In response to the news that UK Prime Minister Rishi Sunak will be bringing the Online Safety Bill back to Parliament in December, 70 organizations, cyber security experts, and elected officials have signed an open letter, highlighting their concerns that the legislation could attack end-to-end encryption.
“Encryption is critical to ensuring internet users are protected online, to building economic security through a pro-business UK economy that can weather the cost of living crisis, and to assuring national security,” said the letter, whose signatories include Global Encryption Coalition members.
“UK businesses are set to have less protection for their data flows than their counterparts in the United States or European Union, leaving them more susceptible to cyber-attacks and intellectual property theft,” the letter noted.
Opponents of the bill have repeatedly argued that the legislation’s current provisions will erode encryption in private communications, reduce internet safety for UK citizens and businesses, and compromise freedom of speech.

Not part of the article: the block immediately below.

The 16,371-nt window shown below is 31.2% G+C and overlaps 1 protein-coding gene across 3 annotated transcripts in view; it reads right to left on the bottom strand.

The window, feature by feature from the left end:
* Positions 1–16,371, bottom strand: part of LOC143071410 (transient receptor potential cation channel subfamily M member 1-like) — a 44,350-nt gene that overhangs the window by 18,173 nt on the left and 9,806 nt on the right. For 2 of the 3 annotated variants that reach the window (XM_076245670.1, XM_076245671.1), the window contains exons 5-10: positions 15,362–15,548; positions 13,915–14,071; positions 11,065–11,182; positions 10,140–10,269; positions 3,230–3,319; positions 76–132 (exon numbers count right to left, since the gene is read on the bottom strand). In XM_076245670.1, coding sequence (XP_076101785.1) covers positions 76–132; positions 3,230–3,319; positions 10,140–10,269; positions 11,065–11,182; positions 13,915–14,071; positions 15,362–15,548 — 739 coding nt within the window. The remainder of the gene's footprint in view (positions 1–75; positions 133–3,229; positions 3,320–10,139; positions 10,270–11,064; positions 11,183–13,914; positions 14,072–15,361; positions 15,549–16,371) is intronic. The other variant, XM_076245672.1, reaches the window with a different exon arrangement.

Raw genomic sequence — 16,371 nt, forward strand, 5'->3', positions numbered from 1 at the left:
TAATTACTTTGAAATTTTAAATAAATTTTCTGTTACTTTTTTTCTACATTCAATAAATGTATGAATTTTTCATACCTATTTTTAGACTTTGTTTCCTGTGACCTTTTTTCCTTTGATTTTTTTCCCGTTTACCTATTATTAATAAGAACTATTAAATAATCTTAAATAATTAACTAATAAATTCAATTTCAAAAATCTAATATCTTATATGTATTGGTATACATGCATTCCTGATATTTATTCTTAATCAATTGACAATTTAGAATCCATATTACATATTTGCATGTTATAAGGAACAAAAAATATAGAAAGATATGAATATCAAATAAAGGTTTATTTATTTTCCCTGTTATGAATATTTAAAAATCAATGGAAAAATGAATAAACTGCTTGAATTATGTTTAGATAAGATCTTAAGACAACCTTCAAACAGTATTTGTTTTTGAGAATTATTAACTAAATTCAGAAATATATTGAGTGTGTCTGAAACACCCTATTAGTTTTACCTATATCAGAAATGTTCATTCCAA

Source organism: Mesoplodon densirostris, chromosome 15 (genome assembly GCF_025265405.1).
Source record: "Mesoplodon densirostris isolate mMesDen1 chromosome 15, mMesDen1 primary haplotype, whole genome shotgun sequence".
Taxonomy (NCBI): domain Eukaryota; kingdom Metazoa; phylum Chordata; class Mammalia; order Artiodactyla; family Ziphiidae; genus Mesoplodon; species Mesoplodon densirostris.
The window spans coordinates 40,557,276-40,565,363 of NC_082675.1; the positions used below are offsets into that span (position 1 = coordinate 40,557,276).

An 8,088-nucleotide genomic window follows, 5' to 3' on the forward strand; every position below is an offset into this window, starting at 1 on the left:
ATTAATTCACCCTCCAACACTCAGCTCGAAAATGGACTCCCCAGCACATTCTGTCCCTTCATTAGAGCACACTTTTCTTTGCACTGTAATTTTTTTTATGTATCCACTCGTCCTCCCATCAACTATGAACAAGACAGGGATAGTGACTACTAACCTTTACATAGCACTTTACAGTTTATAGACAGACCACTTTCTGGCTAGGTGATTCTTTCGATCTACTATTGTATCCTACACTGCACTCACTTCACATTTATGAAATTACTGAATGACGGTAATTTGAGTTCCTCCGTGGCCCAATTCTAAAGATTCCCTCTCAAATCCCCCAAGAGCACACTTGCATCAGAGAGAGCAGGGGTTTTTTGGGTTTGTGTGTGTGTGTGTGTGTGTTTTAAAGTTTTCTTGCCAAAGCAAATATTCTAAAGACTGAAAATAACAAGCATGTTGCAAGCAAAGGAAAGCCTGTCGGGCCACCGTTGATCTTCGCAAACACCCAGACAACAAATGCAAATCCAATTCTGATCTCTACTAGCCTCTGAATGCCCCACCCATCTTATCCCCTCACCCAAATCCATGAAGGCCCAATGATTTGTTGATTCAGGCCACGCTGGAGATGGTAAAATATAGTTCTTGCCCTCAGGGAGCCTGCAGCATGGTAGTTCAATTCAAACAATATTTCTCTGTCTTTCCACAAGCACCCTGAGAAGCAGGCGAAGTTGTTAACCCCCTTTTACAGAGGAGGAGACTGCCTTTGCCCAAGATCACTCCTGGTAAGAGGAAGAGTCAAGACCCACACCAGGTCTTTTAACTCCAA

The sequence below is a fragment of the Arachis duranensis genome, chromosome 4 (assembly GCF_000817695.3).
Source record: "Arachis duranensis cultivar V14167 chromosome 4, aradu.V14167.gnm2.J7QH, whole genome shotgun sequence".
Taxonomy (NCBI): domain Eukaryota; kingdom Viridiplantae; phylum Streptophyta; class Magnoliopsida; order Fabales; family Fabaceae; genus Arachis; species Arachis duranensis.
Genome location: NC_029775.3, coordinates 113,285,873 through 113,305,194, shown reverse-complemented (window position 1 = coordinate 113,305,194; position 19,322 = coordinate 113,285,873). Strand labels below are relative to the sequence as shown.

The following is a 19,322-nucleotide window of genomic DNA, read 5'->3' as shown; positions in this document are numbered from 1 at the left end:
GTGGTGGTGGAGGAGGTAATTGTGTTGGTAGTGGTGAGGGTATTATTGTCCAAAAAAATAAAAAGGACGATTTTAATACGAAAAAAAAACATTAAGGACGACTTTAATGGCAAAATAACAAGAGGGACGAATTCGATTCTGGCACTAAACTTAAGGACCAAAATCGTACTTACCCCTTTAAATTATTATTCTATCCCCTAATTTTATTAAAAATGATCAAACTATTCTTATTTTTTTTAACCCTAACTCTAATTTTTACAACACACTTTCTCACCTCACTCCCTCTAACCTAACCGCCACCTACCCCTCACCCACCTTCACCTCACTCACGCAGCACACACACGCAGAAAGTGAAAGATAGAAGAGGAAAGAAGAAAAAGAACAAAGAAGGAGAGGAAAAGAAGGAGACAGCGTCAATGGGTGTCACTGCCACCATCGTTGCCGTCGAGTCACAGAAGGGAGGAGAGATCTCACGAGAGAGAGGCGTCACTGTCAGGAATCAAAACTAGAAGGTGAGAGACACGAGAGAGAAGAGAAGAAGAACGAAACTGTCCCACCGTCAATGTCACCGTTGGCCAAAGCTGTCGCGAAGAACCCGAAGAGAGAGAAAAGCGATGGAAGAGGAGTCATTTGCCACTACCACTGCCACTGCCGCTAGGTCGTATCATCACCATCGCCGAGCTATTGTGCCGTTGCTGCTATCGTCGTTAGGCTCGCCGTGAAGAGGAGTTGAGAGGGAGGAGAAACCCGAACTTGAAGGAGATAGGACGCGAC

The letter ultimately calls for clauses that could undermine the technology to be removed from the bill, citing “economic security, a free society and the safest Internet possible for UK citizens.”
The Online Safety Bill aims to protect people who use online services from material, which is legal but harmful, by giving a duty of care to large technology companies that provide online services, in addition to a responsibility to remove illegal content. A white paper outlining the bill’s proposals was first published in 2019 however, the resignation of former Prime Minister Boris Johnson saw the legislation withdrawn from the Parliamentary timetable.
Despite the country now being on the fourth Prime Minister and seventh culture secretary since the white paper was first published, Sunak has said the bill would make it way back into parliament as soon as December, albeit with some potential amendments.
During the Conservative Party leadership race over the summer, Sunak said that while he supported the general aims of the bill, he was concerned about its potential to suppress freedom of expression, since the Government would have the ability to designate information as “legal but harmful”.
“I think it’s fair that people have raised some concerns about that and its impact on free speech. And I think it’s right that those concerns are properly addressed,” he said during his leadership bid.
As a result, Secretary of State for Digital Michelle Donelan, confirmed last month that provisions in the bill dealing with “legal but harmful speech” would be changed.
This is not the first time late stage amendments to the bill have been tabled. In March 2022, the government announced it would be adding new requirements to its Online Safety Bill that will hold social media platforms and search engines accountable for scam or fraudulent adverts that appear on their sites.